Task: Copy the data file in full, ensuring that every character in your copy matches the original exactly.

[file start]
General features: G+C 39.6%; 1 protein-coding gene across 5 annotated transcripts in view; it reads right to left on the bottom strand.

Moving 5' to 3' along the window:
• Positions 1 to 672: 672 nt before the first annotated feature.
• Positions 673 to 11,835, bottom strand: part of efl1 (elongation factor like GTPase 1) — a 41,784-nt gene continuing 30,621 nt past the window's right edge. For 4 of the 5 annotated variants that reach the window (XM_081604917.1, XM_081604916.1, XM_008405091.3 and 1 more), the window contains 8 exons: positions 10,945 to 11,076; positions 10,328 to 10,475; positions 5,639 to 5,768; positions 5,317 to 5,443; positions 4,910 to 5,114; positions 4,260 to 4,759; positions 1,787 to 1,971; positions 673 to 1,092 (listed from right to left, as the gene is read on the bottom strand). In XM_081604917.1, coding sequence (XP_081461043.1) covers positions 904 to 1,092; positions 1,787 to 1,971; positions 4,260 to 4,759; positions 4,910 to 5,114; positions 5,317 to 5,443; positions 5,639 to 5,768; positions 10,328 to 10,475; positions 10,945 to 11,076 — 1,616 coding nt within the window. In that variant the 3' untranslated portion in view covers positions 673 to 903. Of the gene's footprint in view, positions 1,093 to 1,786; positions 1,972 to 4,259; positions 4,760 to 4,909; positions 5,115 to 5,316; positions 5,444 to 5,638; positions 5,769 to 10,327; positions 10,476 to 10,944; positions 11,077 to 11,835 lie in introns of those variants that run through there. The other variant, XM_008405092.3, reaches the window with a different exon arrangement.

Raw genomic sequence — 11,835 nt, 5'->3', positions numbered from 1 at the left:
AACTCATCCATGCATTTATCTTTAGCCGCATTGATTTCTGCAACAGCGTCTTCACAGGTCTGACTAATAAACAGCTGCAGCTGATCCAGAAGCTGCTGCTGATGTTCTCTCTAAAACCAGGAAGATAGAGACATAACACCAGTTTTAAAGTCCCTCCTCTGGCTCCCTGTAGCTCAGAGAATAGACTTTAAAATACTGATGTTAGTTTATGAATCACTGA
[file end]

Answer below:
General features: G+C 39.6%; 1 protein-coding gene across 5 annotated transcripts in view; it reads right to left on the bottom strand.

Moving 5' to 3' along the window:
• Positions 1 to 672: 672 nt before the first annotated feature.
• Positions 673 to 11,835, bottom strand: part of efl1 (elongation factor like GTPase 1) — a 41,784-nt gene continuing 30,621 nt past the window's right edge. For 4 of the 5 annotated variants that reach the window (XM_081604917.1, XM_081604916.1, XM_008405091.3 and 1 more), the window contains 8 exons: positions 10,945 to 11,076; positions 10,328 to 10,475; positions 5,639 to 5,768; positions 5,317 to 5,443; positions 4,910 to 5,114; positions 4,260 to 4,759; positions 1,787 to 1,971; positions 673 to 1,092 (listed from right to left, as the gene is read on the bottom strand). In XM_081604917.1, coding sequence (XP_081461043.1) covers positions 904 to 1,092; positions 1,787 to 1,971; positions 4,260 to 4,759; positions 4,910 to 5,114; positions 5,317 to 5,443; positions 5,639 to 5,768; positions 10,328 to 10,475; positions 10,945 to 11,076 — 1,616 coding nt within the window. In that variant the 3' untranslated portion in view covers positions 673 to 903. Of the gene's footprint in view, positions 1,093 to 1,786; positions 1,972 to 4,259; positions 4,760 to 4,909; positions 5,115 to 5,316; positions 5,444 to 5,638; positions 5,769 to 10,327; positions 10,476 to 10,944; positions 11,077 to 11,835 lie in introns of those variants that run through there. The other variant, XM_008405092.3, reaches the window with a different exon arrangement.

Raw genomic sequence — 11,835 nt, 5'->3', positions numbered from 1 at the left:
AACTCATCCATGCATTTATCTTTAGCCGCATTGATTTCTGCAACAGCGTCTTCACAGGTCTGACTAATAAACAGCTGCAGCTGATCCAGAAGCTGCTGCTGATGTTCTCTCTAAAACCAGGAAGATAGAGACATAACACCAGTTTTAAAGTCCCTCCTCTGGCTCCCTGTAGCTCAGAGAATAGACTTTAAAATACTGATGTTAGTTTATGAATCACTGA